As the numbers of known coronavirus cases around the world continue to sharply increase, countries are enforcing travel restrictions, sealing off towns to prevent local transmission, and in some cases suspending public transport and cancelling sporting matches. So how worried should you be and how far and for how long with the coronavirus spread?
While the World Health Organization (WHO) is yet to declare the coronavirus (COVID-19) a pandemic, which they define as “the worldwide spread of a new disease”, the former chair of the Global Health Council and global health expert Jonathan D Quick, suggests that the worst-case scenario for the coronavirus is likely to occur.
From what we know at the moment, the coronavirus kills roughly 2% of those afflicted. This isn’t as high a death rate as some other viruses like Ebola which had an average death rate of 50%, however the coronavirus spread at a much faster rate than many other viruses.
The number of undetected cases passing across borders has highlighted the imperfect nature of travel restrictions and disease screening, but if we don’t enforce travel restrictions what else can we do to stop the virus spreading?
Unfortunately no matter how hard you try, borders are leaky when it comes to viruses. It’s made more difficult when viruses take a number of days before people start to show symptoms. In the case of coronavirus it’s about 5 days before you may see symptoms but patients are contagious before these symptoms appear. This means people may spread the virus before knowing they have it. The mild nature of symptoms relating to the coronavirus also make detection more difficult. People are unaware of the severity of their illness and take longer to recognise their illness as the coronavirus. Other viruses like Ebola or SARS both had more severe symptoms making detection easier, they were also not as easily transmitted between people allowing the viruses to be brought under control relatively quickly in comparison.
Reported cases of coronavirus by country (numbers of cases of coronavirus as reported in NY Times, 2 March 2020, https://www.nytimes.com/interactive/2020/world/coronavirus\-maps.html\).
The timing of when people become contagious and recognise symptoms is important because this helps us understand if changes in travel policy will aid in keeping a virus from crossing borders. In the case of the Novel coronavirus, the lock down in Wuhan arrived too late with the virus having already spread to other parts of mainland China. In fact the delayed travel ban enforced on travellers from Wuhan and Hubei Province may have given a false sense of security to other countries and regions with them allowing travellers from other parts of China to move freely. We now realise that some of these people were most likely infected while travelling. If anything the Wuhan lockdown delayed the global progression of the coronavirus by around three to five days but didn’t stop the spread in the long run.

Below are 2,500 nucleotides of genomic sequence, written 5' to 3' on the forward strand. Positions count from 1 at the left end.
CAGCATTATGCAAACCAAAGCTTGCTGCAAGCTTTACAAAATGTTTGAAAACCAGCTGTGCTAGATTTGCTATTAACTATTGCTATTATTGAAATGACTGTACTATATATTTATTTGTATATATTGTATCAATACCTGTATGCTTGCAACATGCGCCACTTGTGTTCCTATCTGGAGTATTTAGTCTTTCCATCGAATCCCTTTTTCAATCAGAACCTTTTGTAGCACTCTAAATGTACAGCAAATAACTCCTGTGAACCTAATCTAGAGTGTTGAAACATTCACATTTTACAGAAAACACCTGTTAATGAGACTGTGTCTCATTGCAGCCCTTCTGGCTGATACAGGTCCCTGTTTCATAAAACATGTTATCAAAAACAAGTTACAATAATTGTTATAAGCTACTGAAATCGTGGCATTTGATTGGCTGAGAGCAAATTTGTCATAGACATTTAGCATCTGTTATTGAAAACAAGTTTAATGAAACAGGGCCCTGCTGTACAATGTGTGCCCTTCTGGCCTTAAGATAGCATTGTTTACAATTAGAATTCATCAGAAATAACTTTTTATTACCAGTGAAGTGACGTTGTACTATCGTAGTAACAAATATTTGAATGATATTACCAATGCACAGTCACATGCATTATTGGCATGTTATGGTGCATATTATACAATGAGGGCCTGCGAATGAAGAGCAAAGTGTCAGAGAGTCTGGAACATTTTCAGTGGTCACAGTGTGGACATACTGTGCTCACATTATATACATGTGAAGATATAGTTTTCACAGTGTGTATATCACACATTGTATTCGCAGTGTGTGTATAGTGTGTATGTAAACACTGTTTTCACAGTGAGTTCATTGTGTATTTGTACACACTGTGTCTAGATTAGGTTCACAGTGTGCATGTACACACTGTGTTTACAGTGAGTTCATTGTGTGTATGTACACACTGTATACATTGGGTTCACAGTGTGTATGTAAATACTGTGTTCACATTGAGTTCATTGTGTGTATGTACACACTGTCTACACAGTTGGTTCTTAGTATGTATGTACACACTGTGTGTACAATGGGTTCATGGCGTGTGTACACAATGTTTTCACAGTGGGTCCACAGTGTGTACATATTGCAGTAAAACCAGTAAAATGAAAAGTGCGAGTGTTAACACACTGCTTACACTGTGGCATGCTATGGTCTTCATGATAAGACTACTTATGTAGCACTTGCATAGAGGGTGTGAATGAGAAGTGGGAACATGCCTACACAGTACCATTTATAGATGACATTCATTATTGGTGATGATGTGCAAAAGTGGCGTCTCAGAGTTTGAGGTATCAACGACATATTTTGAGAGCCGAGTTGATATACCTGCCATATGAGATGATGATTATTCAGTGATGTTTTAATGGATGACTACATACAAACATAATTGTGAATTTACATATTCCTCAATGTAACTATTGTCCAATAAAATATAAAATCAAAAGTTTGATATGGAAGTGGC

In extreme cases any sort of lockdown or harsh travel bans can actually force the disease to spread as we saw on the Diamond Princess cruise ship. For two weeks the cruise ship was quarantined off Japan’s coast with around 3,700 passengers and crew trapped inside. Initially there were only 10 people were diagnosed with coronavirus but this quickly increased to over 600 cases due to the enforced close quarters. Ideally they should have been permitted to disembark and be in solitary isolation so has not to infect each other or anyone else. Instead the virus thrived in a giant incubator.
Methods for testing people at airport customs and border checkpoints aren’t any more reliable. Taking a person’s temperature isn’t foolproof with measurement tools not always registering elevated body temperatures. The other factor is that you can’t necessarily rely on people to honestly tell you about the possible exposure they’ve had to the virus. Add all these factors together and it makes controlling the spread of a disease like coronavirus fairly difficult.
So what can you do to stop the coronavirus?
WHO is warning that countries need to be prepared for the spread of the virus even if they don’t yet have any reported cases. The spread is going to continue for some time before we see any sort of decline and countries need to have plans in places for prevention, detection and management, particularly less developed countries with weaker health infrastructure.
If the coronavirus does continue to spread as widely as is predicted, developing a vaccine will be crucial, especially when it comes to protecting more vulnerable populations. But until we learn more about the virus it appears that only old-school public health measures will help – isolation, quarantine and contact tracing. Basically the best way to prevent illness is to avoid being exposed to the virus.
Find out more about how you can prevent the spread of respiratory diseases from the Centers for Disease Control and Prevention.